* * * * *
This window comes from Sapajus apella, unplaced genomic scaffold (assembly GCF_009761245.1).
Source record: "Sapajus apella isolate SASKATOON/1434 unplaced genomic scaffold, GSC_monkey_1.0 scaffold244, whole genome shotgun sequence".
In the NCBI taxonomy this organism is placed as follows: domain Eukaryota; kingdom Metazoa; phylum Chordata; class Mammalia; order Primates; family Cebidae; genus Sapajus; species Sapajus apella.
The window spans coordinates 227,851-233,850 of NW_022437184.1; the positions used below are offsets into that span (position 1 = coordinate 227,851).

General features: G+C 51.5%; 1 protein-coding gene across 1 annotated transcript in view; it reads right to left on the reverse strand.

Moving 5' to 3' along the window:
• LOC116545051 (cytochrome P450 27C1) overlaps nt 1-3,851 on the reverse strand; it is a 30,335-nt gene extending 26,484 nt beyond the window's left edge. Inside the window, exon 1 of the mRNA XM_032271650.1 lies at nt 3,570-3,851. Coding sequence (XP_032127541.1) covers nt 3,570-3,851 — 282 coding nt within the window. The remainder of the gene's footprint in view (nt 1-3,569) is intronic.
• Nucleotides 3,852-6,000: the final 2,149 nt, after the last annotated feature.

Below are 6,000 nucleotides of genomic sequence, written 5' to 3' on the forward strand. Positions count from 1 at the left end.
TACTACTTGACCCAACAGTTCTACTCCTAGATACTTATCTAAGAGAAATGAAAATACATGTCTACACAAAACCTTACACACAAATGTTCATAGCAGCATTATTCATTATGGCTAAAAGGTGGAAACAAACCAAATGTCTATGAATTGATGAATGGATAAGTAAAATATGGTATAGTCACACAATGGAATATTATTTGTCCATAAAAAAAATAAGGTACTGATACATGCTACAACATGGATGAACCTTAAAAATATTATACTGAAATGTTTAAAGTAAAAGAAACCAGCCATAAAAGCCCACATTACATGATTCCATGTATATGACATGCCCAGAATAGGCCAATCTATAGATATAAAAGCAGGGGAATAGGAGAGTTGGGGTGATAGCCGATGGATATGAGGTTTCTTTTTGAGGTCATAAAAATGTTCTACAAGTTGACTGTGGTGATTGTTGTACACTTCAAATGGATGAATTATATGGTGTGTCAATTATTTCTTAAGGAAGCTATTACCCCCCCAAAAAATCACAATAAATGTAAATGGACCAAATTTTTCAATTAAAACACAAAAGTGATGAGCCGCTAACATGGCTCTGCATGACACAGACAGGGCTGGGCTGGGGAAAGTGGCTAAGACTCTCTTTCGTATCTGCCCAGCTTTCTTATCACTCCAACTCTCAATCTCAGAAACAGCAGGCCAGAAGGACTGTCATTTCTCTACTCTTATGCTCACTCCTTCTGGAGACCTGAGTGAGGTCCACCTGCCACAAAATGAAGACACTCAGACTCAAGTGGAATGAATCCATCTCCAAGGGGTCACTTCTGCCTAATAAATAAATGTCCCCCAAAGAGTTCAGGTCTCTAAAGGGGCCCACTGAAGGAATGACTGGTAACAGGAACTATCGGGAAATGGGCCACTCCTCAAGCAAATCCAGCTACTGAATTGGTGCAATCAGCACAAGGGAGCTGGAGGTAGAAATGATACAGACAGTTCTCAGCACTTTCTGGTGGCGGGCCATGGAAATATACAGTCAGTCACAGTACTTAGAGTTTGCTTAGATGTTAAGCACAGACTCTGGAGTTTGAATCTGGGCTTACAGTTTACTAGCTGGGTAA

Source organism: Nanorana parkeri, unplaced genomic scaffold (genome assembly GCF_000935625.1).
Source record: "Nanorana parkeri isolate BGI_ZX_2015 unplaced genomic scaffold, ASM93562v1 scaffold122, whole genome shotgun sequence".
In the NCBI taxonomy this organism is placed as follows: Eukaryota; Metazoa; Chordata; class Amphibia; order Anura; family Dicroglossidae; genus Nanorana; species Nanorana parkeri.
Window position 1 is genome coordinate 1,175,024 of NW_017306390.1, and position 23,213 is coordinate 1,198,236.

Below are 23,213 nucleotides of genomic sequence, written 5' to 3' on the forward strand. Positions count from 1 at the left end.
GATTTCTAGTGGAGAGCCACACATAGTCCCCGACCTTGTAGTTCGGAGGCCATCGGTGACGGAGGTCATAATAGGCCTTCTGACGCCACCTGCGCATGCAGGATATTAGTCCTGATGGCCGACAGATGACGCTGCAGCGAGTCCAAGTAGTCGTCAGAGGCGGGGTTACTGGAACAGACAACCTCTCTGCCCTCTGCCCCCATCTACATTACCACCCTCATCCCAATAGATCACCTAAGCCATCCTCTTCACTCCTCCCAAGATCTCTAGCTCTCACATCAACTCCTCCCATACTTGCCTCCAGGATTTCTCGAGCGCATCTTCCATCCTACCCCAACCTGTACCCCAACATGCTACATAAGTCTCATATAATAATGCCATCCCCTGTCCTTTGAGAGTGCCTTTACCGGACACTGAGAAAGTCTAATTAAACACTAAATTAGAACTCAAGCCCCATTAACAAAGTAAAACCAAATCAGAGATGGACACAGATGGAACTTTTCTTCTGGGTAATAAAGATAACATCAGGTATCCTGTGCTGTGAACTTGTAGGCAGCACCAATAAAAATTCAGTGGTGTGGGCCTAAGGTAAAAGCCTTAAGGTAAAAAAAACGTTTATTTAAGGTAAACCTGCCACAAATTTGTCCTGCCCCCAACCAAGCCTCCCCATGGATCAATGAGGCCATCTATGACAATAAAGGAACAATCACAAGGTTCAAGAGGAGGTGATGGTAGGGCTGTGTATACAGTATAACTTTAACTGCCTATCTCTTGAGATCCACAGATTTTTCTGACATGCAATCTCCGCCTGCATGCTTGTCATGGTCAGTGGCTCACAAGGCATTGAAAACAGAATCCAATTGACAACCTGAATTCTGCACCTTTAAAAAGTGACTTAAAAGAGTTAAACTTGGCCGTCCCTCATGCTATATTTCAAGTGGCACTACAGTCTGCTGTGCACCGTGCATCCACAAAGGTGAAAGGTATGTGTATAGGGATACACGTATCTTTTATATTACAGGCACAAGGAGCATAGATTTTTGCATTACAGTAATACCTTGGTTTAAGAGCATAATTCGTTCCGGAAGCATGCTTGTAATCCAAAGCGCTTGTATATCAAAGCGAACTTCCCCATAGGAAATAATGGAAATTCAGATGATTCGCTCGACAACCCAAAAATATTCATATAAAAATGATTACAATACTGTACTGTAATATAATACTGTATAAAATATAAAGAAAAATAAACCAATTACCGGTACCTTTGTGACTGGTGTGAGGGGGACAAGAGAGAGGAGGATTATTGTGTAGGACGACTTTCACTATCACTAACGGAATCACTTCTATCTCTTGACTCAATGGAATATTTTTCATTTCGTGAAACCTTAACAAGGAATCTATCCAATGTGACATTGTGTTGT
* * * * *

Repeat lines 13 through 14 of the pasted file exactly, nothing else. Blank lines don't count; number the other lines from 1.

In the NCBI taxonomy this organism is placed as follows: Eukaryota; Metazoa; Chordata; class Amphibia; order Anura; family Dicroglossidae; genus Nanorana; species Nanorana parkeri.
Window position 1 is genome coordinate 1,175,024 of NW_017306390.1, and position 23,213 is coordinate 1,198,236.